Food for Thousands Of Families During Heavy Flooding Season In Northern Afghanistan
Published on 10 June 2014

Ghulam Nabi and his family from Northern Jowzjan province, living in a tent after their home was destroyed by recent flood. Photo: WFP/Sayed Hadi Abdulahi

Heavy floods in northern Afghanistan left scores of people dead and destroyed thousands of homes during the spring and early summer. WFP was on hand with emergency food.

Ghulam Nabi was in deep sleep when he heard people shouting: “Flood is coming, flood is coming”. Fortunately their screams gave him time to take his children to the roof of his house before the water came. “It was 4am when we climbed onto the roof… we waited there for almost five hours until the Afghan National Army (ANA) choppers came and evacuated us,” the 52-year-old farmer recalls.

According to UNOCHA, in May alone floods affected nearly 140,000, and 8,000 homes were reported destroyed across northern Afghanistan.

Ghulam and his family are from Khwaja Doko district of northern Jowzjan. “The flood completely destroyed our home and washed away our farmland,” he recalls. Ghulam and his family are now living in a tent in a desert area called Chob Bash Khord. His children munch on high-energy biscuits – the first food that was distributed after the flood, to help people meet their immediate needs. The biscuits are locally produced in Afghanistan under WFP’s Purchase for Progress or P4P programme. WFP also distributed two months worth of wheat, vegetable oil and split peas to help families get back on their feet.

The past months have seen repeated floods and landslides in many parts of Afghanistan, and WFP has systematically contributed to the emergency response. The most recent floods hit Guzargah-e-Nur district in Baghlan, in which dozens of people were killed and more than 5,000 were affected.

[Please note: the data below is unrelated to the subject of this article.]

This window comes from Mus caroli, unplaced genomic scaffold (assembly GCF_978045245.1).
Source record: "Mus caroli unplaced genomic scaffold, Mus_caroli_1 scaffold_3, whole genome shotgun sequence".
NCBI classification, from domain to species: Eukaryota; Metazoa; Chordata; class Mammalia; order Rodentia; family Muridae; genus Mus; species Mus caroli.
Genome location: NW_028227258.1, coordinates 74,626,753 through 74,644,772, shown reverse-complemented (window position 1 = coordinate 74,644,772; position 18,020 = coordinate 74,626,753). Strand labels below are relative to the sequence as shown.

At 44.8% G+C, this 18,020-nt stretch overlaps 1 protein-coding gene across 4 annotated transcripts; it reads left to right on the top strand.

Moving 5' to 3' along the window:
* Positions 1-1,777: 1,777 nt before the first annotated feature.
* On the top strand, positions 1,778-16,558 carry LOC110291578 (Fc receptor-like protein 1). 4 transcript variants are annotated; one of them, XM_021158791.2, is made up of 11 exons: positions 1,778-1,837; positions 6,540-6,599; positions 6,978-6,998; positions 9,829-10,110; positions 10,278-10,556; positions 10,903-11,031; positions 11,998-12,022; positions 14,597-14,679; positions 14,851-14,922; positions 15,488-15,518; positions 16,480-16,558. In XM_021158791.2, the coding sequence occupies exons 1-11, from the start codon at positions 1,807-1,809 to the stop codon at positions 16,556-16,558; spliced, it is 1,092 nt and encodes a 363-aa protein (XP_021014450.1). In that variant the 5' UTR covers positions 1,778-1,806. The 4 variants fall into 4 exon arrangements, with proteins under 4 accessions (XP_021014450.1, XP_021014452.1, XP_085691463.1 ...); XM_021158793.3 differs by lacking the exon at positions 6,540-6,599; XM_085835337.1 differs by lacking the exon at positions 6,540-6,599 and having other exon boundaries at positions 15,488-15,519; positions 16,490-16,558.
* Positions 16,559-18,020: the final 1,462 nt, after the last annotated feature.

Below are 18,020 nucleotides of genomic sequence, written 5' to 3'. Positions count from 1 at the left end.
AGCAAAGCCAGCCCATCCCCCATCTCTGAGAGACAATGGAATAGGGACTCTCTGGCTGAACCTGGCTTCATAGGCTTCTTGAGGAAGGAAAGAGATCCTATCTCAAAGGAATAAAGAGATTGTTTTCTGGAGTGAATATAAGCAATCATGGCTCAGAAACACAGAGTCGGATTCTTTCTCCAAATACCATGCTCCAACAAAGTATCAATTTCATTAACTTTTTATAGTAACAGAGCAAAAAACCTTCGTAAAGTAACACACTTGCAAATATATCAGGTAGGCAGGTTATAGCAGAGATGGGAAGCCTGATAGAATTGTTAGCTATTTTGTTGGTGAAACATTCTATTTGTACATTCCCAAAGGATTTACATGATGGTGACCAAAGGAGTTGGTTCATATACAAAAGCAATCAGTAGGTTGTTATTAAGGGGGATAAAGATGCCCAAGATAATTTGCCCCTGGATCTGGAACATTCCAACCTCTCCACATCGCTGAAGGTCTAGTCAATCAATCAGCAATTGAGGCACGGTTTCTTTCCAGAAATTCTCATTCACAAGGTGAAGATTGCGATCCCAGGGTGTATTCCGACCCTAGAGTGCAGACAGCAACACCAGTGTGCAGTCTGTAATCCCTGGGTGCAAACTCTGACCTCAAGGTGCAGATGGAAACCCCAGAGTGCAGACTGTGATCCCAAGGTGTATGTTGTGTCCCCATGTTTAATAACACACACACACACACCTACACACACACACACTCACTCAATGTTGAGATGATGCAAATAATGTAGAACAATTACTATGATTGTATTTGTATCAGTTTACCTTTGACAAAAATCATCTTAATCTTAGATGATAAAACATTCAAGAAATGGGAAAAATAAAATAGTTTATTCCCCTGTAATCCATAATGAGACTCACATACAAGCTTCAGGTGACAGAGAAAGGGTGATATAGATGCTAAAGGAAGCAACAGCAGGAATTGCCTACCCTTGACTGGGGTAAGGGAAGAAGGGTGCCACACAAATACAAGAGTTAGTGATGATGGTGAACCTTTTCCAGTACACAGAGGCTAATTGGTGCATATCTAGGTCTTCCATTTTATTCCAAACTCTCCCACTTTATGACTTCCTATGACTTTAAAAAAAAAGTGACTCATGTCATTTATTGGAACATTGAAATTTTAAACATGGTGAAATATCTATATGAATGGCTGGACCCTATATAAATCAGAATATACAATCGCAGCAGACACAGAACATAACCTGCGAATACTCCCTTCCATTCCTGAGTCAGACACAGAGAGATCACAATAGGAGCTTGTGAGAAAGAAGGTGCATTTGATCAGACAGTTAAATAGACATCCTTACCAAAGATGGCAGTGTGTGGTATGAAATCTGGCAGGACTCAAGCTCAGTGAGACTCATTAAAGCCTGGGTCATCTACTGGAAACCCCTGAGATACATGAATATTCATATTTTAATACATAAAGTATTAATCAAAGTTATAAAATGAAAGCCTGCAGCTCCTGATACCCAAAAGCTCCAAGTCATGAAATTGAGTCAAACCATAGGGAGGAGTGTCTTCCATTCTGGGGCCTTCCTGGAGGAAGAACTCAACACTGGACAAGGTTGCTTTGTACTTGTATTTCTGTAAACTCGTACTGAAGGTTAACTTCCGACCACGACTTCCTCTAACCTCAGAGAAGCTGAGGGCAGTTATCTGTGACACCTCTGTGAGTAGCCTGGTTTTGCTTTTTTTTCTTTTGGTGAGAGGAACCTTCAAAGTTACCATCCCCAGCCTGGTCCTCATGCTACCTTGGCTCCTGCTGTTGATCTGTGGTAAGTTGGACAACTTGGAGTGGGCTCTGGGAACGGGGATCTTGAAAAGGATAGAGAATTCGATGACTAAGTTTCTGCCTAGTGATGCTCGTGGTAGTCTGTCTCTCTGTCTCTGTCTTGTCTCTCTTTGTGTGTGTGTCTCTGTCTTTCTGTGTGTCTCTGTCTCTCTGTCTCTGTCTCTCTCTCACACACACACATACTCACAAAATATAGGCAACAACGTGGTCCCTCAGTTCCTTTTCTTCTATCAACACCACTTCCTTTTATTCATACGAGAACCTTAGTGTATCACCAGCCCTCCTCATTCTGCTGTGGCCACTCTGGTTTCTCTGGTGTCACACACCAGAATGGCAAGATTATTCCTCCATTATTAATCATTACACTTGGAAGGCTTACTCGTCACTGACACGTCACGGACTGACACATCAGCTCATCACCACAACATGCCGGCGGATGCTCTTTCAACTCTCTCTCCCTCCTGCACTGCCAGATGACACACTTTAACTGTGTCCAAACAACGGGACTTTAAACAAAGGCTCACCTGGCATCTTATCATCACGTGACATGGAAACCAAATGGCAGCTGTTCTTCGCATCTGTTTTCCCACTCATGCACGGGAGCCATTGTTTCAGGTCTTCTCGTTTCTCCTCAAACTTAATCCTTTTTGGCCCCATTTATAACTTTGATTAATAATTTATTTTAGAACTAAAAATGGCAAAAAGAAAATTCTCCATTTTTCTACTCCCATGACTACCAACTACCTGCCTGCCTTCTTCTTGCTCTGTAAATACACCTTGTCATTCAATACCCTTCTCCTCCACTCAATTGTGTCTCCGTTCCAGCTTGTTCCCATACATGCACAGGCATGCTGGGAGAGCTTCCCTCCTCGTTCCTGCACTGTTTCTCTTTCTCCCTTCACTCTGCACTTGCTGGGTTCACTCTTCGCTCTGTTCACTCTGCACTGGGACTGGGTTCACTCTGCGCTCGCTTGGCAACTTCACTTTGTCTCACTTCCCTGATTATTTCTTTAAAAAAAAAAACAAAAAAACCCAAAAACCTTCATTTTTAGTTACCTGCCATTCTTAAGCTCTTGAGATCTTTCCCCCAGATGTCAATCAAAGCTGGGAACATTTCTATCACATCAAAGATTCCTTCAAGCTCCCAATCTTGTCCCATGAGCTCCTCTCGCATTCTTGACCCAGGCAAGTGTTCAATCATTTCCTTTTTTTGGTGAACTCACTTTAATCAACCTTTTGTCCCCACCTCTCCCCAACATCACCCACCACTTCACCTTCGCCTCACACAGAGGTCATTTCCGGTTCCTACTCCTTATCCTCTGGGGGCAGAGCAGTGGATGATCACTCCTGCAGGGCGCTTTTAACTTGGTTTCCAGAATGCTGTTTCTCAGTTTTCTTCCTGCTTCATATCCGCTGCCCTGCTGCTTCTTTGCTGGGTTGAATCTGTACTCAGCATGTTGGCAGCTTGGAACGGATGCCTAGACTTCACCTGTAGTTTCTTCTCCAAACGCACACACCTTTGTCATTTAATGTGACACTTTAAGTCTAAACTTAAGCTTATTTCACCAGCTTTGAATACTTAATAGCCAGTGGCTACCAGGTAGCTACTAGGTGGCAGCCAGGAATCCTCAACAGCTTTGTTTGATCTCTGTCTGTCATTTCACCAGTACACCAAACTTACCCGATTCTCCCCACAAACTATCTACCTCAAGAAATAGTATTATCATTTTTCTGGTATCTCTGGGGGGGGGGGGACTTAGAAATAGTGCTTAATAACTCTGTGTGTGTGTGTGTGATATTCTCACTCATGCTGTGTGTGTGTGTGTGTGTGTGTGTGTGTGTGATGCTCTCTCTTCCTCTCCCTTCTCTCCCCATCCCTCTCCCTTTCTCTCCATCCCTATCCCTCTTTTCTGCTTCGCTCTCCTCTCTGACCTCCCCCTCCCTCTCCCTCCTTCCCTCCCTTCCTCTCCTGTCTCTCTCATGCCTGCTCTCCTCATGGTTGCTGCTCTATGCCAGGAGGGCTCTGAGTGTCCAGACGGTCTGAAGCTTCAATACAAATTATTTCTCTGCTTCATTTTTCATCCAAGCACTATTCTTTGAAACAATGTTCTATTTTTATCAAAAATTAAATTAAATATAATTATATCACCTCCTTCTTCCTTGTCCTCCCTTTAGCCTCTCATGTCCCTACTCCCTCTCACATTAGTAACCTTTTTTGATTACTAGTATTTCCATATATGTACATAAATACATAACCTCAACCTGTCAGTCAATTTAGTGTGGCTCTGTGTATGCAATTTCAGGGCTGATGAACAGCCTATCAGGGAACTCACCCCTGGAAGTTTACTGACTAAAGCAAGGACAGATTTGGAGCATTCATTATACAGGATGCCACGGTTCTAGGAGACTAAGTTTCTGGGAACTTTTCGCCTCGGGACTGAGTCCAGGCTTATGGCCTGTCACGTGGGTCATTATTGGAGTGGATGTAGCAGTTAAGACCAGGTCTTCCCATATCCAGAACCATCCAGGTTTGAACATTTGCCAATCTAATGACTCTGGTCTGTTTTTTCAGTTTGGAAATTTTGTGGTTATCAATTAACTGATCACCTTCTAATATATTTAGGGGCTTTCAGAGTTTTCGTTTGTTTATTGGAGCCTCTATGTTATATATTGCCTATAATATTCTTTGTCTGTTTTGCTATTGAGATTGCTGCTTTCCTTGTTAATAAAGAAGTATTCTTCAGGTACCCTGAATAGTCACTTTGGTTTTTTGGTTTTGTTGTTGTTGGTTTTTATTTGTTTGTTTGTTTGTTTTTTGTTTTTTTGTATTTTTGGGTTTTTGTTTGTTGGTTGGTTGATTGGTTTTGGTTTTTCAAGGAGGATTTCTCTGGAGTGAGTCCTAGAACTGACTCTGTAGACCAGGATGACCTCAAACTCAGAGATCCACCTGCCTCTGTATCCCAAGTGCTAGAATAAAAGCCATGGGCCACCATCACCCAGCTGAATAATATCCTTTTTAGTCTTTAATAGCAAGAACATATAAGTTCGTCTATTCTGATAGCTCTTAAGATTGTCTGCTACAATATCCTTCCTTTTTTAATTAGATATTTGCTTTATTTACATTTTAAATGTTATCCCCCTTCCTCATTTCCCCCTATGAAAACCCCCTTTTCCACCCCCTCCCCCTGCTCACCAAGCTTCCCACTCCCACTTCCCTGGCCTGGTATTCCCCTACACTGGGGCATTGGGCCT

With roads to the area blocked, the United Nations Humanitarian Air Services (UNHAS), managed by WFP, mobilized a helicopter flight for aid workers to the affected area on 9 June, to conduct assessments and plan further assistance.
In coordination with the government and other humanitarian agencies, WFP plans to provide a two-month food supply for more than 5,000 flood affected people in this district.
“Our thoughts are with the families of those affected. WFP stands with the people of Afghanistan and is committed to continue providing humanitarian assistance in times of need.” said Claude Jibidar, WFP Representative and Country Director in Afghanistan.


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About the author

Wahidullah Amani

National Communications Officer

Wahidullah Amani, a former journalist, has been with WFP since 2012. He now works as the National Communications Officer for WFP Afghanistan based in Kabul.